10.  DOUBT
Rating:  PG-13 (for thematic material)
Click here for a full review.

One thing’s for certain:  Doubt runs deep with the complexities of the human condition and unadulterated, great performances.  As Sister Aloysius Beauvier, the principal of a Catholic school in the Bronx circa 1964, Meryl Streep commands every scene she inhabits.  While Philip Seymour Hoffman (as the likeable, albeit unorthodox, Father Flynn) and Amy Adams (as the wide-eyed, innocent Sister James) are worthy and talented thespian counterparts, it is Streep who shines most bright as a nun on a mission to oust a priest suspected of abusing one of his pupils.  Based on the play by John Patrick Shanley (he also directs and wrote the screenplay), Doubt is more visually sparse than other contenders—but a welcome addition, nonetheless, for those who love good acting and thought-provoking themes.


This year for our “honorable mentions” category, we’ve asked each of our film panel voters to make the case for one film on their personal list that didn’t get enough votes for the main Crosswalk.com list.  Here is what they said ...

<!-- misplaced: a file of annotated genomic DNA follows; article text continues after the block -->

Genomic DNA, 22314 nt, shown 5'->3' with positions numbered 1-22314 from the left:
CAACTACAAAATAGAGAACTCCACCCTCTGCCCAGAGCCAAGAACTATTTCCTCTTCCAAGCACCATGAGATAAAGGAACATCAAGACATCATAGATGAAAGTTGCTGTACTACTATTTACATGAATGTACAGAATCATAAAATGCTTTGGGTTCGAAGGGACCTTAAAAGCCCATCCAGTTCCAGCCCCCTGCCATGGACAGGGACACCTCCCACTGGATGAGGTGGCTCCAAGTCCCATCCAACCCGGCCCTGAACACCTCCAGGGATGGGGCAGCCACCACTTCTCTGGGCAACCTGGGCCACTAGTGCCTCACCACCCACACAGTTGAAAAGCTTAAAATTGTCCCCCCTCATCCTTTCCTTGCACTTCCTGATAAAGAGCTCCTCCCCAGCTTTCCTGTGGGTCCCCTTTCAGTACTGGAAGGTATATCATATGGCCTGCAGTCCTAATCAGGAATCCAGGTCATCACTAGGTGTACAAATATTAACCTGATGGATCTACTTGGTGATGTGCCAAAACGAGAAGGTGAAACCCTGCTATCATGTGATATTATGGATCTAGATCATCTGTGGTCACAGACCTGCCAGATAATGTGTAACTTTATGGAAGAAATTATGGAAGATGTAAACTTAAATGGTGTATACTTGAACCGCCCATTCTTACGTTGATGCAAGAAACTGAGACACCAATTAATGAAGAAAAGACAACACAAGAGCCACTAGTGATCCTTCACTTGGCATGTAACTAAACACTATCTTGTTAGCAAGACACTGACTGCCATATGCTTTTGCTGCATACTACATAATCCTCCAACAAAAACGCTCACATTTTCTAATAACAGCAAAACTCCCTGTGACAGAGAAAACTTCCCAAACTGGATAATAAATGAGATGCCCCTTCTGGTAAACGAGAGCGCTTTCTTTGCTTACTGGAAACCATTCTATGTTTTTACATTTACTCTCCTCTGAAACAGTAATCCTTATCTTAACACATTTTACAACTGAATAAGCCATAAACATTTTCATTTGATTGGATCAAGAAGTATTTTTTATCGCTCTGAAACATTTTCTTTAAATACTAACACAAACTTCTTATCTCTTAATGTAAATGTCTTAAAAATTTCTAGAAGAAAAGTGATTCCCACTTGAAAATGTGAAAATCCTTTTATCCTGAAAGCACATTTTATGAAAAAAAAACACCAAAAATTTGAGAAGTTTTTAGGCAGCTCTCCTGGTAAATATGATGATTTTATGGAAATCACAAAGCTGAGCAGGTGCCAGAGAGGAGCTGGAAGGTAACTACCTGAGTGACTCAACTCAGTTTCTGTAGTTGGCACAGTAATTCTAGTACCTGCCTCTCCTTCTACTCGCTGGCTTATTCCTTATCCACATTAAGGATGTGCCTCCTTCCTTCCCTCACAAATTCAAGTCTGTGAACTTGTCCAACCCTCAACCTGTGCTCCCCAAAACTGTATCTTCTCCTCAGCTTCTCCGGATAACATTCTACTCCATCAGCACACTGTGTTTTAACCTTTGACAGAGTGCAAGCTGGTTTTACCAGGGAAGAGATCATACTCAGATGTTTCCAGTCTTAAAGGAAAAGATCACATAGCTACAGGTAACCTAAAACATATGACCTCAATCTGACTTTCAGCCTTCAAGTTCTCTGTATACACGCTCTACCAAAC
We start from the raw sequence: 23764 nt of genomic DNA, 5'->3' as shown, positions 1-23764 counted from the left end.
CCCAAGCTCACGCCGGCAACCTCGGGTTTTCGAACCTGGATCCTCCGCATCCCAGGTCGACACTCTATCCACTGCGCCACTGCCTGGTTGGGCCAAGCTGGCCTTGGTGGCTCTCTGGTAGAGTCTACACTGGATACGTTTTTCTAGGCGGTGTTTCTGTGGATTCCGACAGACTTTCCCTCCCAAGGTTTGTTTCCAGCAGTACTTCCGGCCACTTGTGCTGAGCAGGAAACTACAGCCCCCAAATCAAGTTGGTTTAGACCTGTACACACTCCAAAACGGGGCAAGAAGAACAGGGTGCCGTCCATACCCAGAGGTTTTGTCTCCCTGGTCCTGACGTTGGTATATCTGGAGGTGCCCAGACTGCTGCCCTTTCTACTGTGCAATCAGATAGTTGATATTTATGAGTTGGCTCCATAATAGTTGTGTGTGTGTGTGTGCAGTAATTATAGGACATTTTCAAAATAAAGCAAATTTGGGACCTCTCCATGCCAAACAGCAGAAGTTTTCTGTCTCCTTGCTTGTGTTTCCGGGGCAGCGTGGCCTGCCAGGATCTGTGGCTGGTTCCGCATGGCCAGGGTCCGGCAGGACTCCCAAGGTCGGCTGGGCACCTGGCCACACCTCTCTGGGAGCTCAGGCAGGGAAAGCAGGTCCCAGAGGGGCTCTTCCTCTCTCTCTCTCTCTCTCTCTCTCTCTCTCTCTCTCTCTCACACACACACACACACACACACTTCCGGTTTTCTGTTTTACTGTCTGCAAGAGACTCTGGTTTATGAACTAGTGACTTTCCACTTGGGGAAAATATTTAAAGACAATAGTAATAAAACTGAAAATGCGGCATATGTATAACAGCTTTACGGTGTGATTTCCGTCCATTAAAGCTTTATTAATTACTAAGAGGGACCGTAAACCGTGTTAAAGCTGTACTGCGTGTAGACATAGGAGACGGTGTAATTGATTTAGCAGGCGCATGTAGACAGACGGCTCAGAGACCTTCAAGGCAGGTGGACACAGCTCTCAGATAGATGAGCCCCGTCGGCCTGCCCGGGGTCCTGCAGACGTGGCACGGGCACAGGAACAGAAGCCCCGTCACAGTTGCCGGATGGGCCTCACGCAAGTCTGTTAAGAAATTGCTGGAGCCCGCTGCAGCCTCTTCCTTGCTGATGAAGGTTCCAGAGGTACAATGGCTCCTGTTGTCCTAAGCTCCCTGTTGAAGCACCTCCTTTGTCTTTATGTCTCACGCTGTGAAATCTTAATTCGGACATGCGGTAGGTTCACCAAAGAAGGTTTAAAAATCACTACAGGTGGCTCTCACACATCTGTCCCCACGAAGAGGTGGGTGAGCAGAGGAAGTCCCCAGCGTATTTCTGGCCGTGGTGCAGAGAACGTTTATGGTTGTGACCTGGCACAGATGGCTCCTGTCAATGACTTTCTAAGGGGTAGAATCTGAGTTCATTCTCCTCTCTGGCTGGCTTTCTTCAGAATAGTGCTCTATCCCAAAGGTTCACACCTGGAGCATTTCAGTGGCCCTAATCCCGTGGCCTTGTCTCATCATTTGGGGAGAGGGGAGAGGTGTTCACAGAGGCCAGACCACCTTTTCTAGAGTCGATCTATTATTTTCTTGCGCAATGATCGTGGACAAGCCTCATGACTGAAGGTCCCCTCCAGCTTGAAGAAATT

Burn After Reading
Stephen McGarvey, Crosswalk.com/Christianity.com Executive Editor

Watch any movie by Oscar-winning directors Joel and Ethan Coen, and you will usually come away with the same message:  be sure your sins will find you out.  And although this year’s Burn After Reading is heavy on the objectionable content, the sins of these characters are never portrayed positively.  Like a tragedy of Shakespearean proportions, this film is a poignant and witty look at how uncontrolled greed leads to disaster.  The Coen brothers certainly know how to put together an effective cautionary tale, and on that front, Burn After Reading does not disappoint.